Sunday, August 3, 2008

Point and Shoot Backpacking

Just returned home from a backpacking trip in the beautiful Rocky Mountains of Colorado. The hike in was only 3.7 miles thanks to a ride from a park ranger we befriended last year, but the elevation gain was nearly 2,300ft. in that short distance. I wanted to pack light so the pro camera gear just wasn't practical, and as I found out, not necessary for nice pics.
At one point I had planned on bringing a monopod with a ball head quarter 20 but in my quest for a lighter pack, decided against it. In the end, I brought a small point and shoot Cannon with 2 spare batteries and a handful of SD cards...... thats it! Lightweight and easy to operate, cheap compared to my pro gear, super reliable and the added bonus of being able to shoot some video.
We set camp at around 10,500 feet next to a lake that will remain unnamed. We spent 3 days catching some of the largest native Greenback Cutthroat trout in Colorado. Our largest fish was 22+ inches, the average was around 18 inches or so. After three full days of fishing, the three of us landed around 50 trout total, all on dry flies and nymphs. Our philosophy here is "catch and release" despite a 2 fish keeper limit. We bring the fish in, admire it's beauty, take a quick picture and then its' back in the water... "catchya next year"!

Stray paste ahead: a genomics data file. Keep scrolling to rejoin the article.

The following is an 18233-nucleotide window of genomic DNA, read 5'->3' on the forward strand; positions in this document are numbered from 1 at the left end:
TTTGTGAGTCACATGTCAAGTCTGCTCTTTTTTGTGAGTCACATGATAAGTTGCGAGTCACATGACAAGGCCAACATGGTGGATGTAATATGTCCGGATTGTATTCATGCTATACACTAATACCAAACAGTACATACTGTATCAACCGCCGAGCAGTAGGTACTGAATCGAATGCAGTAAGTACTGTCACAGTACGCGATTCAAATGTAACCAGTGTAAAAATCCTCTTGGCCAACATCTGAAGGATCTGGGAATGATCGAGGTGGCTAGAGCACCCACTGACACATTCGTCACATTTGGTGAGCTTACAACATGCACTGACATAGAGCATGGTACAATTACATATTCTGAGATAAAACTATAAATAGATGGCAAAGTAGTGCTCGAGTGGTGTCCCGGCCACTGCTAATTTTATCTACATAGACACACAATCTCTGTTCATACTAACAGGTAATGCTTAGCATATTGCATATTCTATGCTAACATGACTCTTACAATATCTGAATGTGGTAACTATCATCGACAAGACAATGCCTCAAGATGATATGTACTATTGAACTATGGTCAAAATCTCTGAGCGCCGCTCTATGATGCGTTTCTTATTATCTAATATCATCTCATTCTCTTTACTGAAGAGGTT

Having such a small and simple camera was very liberating, I enjoyed walking around taking pictures and shooting video almost as much as the fishing. My "wish I could" moment came at night when the tents were lit up from within and the stars were shining and reflecting in the glass-like lake. I had no tripod and the camera didn't have enough manual controls to make long exposures for light-painting. The disappointment at my lack of capable equipment was such that I will be bringing the extra weight next time.  Our spot on the lake is amazing at night and on our next trip I am going to get a killer night-shot. Maybe I will leave the tent and food at home, sleep in a cave and eat trout sushi... no, I need the tent for the shot,........ darn.

This is a photo I did last year at my campsite on McLure Pass. I used a tripod, 30 second exposure on my D70s, a strobe in the tent, pocket wizards, and a big Maglite to light-paint the trees. 


Angie said...

I love the last one! You've got a great little camera there!

Erik Lawrence said...

Thanks' Angie!